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Abstract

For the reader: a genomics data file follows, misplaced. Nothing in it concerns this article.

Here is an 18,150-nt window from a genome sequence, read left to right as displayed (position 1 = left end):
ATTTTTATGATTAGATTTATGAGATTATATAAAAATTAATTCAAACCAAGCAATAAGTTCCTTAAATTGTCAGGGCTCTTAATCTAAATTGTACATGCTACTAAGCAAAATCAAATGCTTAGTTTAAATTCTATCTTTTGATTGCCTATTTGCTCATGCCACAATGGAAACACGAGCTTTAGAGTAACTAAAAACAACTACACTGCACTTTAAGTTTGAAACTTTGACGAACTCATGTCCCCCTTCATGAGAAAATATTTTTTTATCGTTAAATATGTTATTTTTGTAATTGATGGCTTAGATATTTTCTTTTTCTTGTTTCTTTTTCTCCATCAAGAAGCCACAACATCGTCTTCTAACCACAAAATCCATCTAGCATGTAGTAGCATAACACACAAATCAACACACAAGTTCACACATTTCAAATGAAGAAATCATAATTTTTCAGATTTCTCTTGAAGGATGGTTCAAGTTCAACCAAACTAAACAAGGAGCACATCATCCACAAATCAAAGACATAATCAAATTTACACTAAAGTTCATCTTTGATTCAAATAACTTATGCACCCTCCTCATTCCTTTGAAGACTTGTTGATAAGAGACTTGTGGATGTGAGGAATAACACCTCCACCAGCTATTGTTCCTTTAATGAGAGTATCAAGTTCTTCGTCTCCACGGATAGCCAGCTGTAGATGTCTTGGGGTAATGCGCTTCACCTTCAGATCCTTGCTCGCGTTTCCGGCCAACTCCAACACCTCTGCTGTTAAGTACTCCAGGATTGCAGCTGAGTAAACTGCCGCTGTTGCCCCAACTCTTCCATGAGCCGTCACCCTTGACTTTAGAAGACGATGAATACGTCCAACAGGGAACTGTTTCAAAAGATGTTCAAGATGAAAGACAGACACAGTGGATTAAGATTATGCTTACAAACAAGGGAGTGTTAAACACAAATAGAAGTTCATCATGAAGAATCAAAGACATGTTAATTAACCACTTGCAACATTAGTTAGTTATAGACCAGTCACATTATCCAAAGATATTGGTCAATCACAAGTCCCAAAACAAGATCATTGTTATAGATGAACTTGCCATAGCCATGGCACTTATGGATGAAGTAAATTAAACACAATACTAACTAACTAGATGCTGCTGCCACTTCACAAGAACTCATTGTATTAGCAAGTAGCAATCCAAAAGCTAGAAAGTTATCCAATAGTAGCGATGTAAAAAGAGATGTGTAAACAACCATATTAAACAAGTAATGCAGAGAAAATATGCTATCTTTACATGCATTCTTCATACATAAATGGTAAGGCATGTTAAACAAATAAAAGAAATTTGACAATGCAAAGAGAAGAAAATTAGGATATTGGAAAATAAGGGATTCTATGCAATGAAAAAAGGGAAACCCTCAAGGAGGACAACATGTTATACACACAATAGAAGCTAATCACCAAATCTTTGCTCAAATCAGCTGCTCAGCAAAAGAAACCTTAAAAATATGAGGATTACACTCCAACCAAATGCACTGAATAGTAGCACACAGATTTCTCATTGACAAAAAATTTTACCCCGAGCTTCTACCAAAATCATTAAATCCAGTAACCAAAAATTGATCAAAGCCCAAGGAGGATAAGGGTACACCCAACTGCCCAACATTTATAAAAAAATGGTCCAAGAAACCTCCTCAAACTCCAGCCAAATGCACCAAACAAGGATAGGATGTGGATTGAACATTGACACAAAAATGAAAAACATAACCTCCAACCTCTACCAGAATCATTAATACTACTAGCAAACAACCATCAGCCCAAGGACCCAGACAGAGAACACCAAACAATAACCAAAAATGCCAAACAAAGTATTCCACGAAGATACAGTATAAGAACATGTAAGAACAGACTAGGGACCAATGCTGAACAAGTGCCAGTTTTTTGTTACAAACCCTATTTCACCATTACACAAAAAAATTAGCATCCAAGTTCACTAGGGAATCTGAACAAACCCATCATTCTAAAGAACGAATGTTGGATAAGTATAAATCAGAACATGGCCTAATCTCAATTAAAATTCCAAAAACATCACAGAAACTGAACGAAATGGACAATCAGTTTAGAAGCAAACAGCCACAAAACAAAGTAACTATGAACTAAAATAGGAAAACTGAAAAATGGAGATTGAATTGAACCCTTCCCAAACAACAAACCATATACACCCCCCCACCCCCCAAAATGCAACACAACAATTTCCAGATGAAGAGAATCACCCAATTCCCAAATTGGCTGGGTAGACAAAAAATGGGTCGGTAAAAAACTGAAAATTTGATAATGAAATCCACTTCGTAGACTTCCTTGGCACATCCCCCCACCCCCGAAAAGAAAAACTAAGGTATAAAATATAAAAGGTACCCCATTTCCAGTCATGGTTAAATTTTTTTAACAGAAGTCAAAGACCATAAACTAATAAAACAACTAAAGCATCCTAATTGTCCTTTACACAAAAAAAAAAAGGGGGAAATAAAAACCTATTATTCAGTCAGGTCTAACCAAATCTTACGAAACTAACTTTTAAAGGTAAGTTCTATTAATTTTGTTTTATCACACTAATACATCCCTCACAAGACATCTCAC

Rain-fall shortage constrains production in small-holder agriculture in developing countries and with ongoing climate change these shortages may increase. Rain-water harvesting are interesting technologies that decrease this risk. Therefore, one would expect an increasing use of these technologies in drought-prone areas. However, data collected in Ethiopia shows that the share of irrigated land in total landholding declines with farm size. This study investigates why the share declines with farm size using panel data collected in 2005 and in 2010. A random-effect tobit model is estimated for the share of irrigated land as a function of variables affecting returns, market prices, source of finance and expectation formation. The findings show farm-specific factors such as credit per hectare, distance to market, ease of selling output, landholding, regional differences, aridity and distance of plots from natural water sources significantly affect the share. Thus, encouraging investment has to consider farm-size, and also geographical, environmental and regional diversity.

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